Tweet Ups: How I Think They Could Be Used

Posted by on Apr 1, 2009 in Dirt, Research and Engagement | No Comments

Yesterday, I attended my first “TweetUp”. “What, exactly, is a Tweet Up?” you are probably wondering…my response: they are the next step to making Twitter a digital networking tool to an actual networking tool. A TweetUp is a meeting of people who Twitter and are in a similar geographic location. The one I attended this week […]

Archaeology of Work

Posted by on Mar 11, 2009 in Dirt, Research and Engagement | No Comments

I was procrastinating a little bit this afternoon, and I ran across the website of a photographer named Fritz Fabert. He has some really fantastic work, but my favorite gallery on his site was definitely entitled“archäologie der arbeit”, or “archaeology of work”. These photos are of artifacts taken from recently abandoned buildings, such as hospitals and […]

Campus Archaeology Program Website Up!

Posted by on Mar 10, 2009 in Dirt, Research and Engagement | No Comments

Alright, it is time for the official launch of the Campus Archaeology Program Website. Here you will find a variety of information regarding the Campus Archaeology Program, including a blog that Dr. Goldstein and I will be posting to regularly including updates from the field, announcements about various bits of outreach such as talks and programs, […]

Historical Archaeology and Twitter

Posted by on Feb 20, 2009 in Dirt, Research and Engagement | One Comment

Twitter, as most of you know, has developed into an incredibly popular means of social networking, taking the place of blogging for many. There has also been a wide variety of applications for Twitter, ranging from use in the classroom to enhancing conference presentations. I have been using Twitter for while now (follow me here), and have […]

Some good finds today…

Posted by on Nov 20, 2008 in Dirt, Research and Engagement | No Comments

Although it was snowing today ( a lot), I did venture out into the cold to revisit the site of my field school, Saints’ Rest. The site of the first Michigan State dormitory (then, Michigan Agricultural College), I caught some landscapers trying to plant trees in this area. Fortunately, we were able to stop them […]

One Month to Go

Posted by on Nov 12, 2008 in Dirt, Research and Engagement | No Comments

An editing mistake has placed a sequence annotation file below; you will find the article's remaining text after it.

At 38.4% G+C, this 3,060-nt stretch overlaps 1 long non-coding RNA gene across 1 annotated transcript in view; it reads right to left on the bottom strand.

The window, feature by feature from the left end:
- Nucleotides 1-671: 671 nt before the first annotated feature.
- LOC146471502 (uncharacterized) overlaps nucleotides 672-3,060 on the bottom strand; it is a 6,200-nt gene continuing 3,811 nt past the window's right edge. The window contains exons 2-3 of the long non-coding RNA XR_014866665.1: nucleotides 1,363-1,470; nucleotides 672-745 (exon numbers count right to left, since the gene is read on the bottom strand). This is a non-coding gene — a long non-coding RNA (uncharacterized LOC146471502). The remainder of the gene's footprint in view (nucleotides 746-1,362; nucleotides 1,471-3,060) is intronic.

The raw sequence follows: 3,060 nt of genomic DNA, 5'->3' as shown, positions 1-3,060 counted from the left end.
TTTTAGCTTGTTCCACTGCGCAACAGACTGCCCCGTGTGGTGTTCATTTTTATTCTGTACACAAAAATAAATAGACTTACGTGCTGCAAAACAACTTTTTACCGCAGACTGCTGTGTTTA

One month to go in the semester, and things are amping up. Things have been rather idle in the office, lately, but that will change shortly. I just received notice that MSU will be “breaking ground” at College Field by the end of November, meaning that I will be required to be out in the […]

Why I do Archaeology

Posted by on Oct 30, 2008 in Dirt, Research and Engagement | No Comments

I am in the process of reading an article by archaeologist Robert Paynter of UMass, entitled Historical and Anthropological Archaeology: Forging Alliances (2000, Journal of Archaeological Research). In it, Paynter discusses the “disjointed relationship” between historical and anthropological archaeology. For those who don’t know, the former focuses primarily on the archaeology of the recent past (since […]

Wood Pipes

Posted by on Oct 29, 2008 in Dirt, Research and Engagement | No Comments

My day at work ended with a pretty exciting find regarding the article that we are working on regarding our work last spring at Faculty Row, the space used at the Michigan Agricultural College for the first faculty homes, built between 1855 and 1899. One of the artifacts that we found was a large segment […]

Good friend makes the pape!

Posted by on Oct 19, 2008 in Dirt, Research and Engagement | No Comments

My fellow grad student and good friend Chris Valvano has been featured in an article in the Scranton Times, the paper from his hometown in Pennsylvania (You may recognize Scranton, as it is the town featured in “The Office”, and also where VP candidate Joe Biden grew up). The article discusses his growth into an archaeologist, as […]

Campus archaeology heating up

Posted by on Sep 3, 2008 in Dirt, Research and Engagement | No Comments

So, after a relatively slow start in my new position as Campus Archaeologist, things are beginning to slide down the pipe in our direction. We are beginning to finalize the work from this summer, and plan on submitting an article to Michigan Archaeologist on Faculty Row. I am excited about this, as it will be […]